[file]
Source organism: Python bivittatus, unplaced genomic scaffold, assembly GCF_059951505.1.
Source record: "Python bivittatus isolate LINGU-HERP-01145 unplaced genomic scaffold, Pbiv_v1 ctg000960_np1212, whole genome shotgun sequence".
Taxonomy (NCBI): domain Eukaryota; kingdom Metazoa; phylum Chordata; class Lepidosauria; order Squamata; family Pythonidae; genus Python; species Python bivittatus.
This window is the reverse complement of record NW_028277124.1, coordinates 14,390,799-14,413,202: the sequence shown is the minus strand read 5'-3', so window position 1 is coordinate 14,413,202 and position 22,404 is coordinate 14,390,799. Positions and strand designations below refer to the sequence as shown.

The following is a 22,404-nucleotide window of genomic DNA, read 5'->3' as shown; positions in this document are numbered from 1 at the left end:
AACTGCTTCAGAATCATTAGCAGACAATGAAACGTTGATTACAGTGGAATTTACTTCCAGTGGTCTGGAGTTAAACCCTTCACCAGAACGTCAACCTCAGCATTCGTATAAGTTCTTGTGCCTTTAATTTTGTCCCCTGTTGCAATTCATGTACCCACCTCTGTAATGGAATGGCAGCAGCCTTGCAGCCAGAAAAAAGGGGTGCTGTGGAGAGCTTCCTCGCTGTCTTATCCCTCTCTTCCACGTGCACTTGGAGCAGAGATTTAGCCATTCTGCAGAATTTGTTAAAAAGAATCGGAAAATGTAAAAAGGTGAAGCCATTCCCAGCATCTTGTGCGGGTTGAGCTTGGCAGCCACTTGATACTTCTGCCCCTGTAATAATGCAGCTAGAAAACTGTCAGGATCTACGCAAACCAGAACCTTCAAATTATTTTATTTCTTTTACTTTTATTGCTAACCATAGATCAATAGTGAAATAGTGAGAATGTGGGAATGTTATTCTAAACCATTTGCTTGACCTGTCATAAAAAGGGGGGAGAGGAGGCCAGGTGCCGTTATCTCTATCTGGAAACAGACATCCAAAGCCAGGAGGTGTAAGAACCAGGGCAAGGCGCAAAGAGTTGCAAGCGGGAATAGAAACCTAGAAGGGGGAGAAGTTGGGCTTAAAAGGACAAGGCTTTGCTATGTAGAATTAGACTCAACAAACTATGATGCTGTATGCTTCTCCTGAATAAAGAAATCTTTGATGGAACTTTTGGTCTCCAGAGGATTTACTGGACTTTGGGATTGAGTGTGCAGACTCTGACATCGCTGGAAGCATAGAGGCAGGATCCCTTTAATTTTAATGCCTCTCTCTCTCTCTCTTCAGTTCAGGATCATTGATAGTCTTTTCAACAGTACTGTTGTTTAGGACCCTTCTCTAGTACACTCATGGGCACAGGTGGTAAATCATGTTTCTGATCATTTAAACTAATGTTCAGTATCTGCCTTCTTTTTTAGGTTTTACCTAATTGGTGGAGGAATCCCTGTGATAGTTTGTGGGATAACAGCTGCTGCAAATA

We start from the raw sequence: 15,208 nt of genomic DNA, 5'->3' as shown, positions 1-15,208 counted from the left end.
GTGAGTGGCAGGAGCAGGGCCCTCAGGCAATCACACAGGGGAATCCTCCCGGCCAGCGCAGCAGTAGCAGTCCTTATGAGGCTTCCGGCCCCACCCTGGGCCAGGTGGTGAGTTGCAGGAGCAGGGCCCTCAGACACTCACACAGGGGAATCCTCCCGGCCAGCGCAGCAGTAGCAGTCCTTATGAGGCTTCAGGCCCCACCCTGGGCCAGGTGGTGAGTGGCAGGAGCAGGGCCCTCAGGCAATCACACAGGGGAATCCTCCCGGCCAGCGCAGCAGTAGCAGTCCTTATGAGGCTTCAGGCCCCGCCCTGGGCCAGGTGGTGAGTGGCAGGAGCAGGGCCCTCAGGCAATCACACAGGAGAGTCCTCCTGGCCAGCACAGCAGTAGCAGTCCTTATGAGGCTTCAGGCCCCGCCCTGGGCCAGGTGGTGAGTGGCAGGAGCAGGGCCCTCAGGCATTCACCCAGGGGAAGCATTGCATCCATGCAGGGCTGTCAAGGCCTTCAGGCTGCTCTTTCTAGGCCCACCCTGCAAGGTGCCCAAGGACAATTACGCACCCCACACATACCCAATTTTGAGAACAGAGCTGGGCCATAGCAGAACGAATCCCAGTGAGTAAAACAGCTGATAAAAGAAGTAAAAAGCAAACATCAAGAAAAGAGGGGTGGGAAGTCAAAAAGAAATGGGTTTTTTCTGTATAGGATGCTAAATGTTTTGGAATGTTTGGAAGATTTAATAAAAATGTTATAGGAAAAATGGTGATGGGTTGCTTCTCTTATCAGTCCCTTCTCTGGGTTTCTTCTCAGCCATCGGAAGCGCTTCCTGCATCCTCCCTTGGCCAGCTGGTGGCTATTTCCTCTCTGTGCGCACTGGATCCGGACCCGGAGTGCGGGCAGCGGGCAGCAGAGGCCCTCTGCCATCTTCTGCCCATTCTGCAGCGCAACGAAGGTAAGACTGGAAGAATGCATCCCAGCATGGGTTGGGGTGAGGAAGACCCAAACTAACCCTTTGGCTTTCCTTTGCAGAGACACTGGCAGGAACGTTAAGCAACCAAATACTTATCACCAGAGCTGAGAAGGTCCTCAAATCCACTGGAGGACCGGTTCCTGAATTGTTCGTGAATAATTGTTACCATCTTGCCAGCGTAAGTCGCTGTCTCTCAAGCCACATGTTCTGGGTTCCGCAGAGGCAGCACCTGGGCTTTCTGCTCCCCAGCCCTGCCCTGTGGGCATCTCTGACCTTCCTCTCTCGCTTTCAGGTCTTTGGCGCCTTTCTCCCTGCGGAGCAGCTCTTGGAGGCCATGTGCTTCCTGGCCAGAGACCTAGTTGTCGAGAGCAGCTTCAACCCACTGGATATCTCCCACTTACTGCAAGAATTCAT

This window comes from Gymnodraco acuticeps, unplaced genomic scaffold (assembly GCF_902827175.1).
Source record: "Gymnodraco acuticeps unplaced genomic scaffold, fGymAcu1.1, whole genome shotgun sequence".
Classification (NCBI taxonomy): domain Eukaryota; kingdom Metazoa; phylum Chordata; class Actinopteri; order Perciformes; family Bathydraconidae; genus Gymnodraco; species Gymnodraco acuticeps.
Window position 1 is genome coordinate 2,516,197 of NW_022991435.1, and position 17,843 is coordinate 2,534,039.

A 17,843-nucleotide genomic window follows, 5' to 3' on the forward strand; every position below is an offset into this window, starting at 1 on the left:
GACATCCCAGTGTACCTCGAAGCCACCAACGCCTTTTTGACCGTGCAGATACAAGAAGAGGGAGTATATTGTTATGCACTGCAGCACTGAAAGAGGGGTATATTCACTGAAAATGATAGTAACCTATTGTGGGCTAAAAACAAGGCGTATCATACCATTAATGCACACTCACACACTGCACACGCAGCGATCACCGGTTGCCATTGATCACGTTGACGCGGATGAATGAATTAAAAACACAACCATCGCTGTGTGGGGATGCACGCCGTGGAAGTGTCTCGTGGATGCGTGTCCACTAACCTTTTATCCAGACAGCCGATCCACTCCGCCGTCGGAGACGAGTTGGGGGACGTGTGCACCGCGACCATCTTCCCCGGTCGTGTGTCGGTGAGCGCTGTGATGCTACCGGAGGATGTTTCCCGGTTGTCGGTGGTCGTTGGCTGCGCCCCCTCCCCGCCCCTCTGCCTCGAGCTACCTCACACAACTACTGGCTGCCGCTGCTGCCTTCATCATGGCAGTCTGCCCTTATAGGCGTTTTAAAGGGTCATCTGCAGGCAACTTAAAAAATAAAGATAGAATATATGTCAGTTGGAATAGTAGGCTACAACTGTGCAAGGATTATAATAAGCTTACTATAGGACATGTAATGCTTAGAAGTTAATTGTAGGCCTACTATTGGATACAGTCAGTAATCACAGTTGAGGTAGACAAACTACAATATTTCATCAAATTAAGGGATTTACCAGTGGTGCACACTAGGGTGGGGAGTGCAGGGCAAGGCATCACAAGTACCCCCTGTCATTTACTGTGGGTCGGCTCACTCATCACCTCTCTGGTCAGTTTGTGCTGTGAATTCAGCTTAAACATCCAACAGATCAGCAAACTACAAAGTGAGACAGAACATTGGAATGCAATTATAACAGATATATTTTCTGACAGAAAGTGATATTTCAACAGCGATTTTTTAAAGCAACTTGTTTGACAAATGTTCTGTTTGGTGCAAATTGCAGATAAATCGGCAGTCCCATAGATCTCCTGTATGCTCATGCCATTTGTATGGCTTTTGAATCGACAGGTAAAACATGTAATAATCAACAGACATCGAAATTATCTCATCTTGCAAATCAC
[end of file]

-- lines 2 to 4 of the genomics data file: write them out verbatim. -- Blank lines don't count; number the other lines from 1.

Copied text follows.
Source record: "Python bivittatus isolate LINGU-HERP-01145 unplaced genomic scaffold, Pbiv_v1 ctg000960_np1212, whole genome shotgun sequence".
Taxonomy (NCBI): domain Eukaryota; kingdom Metazoa; phylum Chordata; class Lepidosauria; order Squamata; family Pythonidae; genus Python; species Python bivittatus.
This window is the reverse complement of record NW_028277124.1, coordinates 14,390,799-14,413,202: the sequence shown is the minus strand read 5'-3', so window position 1 is coordinate 14,413,202 and position 22,404 is coordinate 14,390,799. Positions and strand designations below refer to the sequence as shown.